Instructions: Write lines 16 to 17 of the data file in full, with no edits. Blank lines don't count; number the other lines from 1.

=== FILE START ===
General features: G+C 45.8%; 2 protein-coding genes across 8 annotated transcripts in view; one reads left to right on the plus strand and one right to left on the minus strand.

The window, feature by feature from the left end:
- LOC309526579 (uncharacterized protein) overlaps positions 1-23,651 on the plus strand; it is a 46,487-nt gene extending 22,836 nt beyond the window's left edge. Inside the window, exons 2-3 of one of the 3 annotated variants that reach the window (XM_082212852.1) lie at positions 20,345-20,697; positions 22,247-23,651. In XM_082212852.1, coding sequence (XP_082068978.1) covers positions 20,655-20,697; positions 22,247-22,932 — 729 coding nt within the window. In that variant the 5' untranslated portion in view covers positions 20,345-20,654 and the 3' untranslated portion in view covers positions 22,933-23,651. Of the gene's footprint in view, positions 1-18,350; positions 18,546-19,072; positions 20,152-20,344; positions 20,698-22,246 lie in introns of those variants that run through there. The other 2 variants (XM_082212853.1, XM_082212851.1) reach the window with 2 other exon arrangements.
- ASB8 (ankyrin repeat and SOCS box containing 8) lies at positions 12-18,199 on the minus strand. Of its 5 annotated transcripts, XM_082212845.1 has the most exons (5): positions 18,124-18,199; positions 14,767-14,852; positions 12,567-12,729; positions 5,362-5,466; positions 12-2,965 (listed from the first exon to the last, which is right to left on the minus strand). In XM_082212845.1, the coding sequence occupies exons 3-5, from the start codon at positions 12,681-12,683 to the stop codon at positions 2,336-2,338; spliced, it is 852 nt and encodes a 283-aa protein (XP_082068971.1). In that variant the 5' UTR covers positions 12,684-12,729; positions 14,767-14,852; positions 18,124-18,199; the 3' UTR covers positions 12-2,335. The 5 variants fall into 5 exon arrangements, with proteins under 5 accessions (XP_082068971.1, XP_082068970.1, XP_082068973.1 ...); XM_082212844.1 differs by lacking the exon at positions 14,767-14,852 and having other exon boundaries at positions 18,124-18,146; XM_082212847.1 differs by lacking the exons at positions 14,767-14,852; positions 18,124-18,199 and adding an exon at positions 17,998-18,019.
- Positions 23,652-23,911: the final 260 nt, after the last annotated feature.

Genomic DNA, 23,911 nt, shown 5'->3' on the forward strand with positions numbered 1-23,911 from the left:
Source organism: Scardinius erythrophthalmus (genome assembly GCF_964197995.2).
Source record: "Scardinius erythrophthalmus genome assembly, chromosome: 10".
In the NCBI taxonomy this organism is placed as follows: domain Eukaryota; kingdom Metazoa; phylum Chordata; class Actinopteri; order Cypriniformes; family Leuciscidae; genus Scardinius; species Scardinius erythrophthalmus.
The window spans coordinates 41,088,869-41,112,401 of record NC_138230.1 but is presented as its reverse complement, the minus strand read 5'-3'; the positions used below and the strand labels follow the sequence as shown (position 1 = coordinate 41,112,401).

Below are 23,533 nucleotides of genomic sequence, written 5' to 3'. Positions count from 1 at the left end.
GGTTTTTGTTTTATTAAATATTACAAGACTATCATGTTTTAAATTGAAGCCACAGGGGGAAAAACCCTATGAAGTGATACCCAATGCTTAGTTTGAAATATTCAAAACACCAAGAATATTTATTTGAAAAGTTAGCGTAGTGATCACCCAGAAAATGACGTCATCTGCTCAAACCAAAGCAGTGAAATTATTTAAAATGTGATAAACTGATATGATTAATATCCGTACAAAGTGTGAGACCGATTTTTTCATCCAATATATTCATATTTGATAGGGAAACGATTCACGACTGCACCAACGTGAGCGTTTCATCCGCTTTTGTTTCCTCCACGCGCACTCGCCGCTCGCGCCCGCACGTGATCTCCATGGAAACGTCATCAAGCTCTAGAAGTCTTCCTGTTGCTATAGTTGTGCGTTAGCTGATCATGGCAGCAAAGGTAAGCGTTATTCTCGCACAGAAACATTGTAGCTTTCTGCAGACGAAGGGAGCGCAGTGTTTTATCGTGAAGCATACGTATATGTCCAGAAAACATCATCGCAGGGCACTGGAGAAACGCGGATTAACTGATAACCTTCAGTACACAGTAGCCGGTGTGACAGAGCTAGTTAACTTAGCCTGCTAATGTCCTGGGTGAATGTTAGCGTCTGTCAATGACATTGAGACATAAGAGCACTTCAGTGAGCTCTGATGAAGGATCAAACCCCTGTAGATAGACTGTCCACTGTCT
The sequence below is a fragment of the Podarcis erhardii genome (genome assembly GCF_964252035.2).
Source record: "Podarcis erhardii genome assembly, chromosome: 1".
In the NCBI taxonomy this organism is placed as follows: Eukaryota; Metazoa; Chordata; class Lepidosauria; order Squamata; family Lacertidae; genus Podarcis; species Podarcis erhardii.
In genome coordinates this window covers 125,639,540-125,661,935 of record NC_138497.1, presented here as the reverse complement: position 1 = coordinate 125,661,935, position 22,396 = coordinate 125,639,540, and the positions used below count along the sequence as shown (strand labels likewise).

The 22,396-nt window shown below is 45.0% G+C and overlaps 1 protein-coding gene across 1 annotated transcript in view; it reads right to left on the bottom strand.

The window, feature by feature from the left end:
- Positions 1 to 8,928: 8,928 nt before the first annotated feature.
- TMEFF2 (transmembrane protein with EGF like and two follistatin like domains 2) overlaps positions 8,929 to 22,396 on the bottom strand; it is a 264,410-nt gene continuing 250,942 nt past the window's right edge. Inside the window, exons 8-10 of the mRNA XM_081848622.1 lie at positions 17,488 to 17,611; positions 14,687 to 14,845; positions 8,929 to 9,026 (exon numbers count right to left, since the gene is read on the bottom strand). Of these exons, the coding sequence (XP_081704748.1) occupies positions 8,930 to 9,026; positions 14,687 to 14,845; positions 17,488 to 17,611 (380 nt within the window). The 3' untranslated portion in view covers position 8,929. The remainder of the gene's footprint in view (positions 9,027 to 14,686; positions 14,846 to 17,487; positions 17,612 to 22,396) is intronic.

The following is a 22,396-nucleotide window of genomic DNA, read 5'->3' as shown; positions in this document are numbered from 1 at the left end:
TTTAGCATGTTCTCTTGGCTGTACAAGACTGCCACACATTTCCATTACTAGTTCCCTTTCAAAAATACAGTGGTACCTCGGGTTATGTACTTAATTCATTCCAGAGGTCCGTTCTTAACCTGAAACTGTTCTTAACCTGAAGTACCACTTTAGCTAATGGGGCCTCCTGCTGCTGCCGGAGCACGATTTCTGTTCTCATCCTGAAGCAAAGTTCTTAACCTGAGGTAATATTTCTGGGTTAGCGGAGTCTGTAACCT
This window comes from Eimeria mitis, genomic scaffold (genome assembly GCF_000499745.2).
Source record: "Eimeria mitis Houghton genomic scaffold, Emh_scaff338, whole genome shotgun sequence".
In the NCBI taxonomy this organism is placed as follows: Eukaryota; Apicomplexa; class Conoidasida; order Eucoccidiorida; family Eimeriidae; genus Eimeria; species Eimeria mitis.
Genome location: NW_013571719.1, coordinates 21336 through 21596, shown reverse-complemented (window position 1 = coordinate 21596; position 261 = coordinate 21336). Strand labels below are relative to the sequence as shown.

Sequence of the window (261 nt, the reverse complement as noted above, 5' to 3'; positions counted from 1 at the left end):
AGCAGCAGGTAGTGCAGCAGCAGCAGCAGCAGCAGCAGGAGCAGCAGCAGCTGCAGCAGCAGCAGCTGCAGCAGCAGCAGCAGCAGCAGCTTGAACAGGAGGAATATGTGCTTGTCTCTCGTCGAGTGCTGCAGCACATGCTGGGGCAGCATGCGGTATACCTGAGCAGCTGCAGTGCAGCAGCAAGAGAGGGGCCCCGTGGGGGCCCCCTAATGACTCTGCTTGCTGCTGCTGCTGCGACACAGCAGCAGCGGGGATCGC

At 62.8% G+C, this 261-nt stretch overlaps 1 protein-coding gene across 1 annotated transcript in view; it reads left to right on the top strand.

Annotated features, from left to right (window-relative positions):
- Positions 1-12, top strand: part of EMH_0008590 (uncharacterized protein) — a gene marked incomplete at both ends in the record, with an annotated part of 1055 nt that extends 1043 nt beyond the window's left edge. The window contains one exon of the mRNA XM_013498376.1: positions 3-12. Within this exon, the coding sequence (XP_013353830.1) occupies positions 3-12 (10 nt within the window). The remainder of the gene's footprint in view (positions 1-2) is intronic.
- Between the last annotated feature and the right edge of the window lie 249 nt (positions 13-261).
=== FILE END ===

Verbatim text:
In genome coordinates this window covers 125,639,540-125,661,935 of record NC_138497.1, presented here as the reverse complement: position 1 = coordinate 125,661,935, position 22,396 = coordinate 125,639,540, and the positions used below count along the sequence as shown (strand labels likewise).

The 22,396-nt window shown below is 45.0% G+C and overlaps 1 protein-coding gene across 1 annotated transcript in view; it reads right to left on the bottom strand.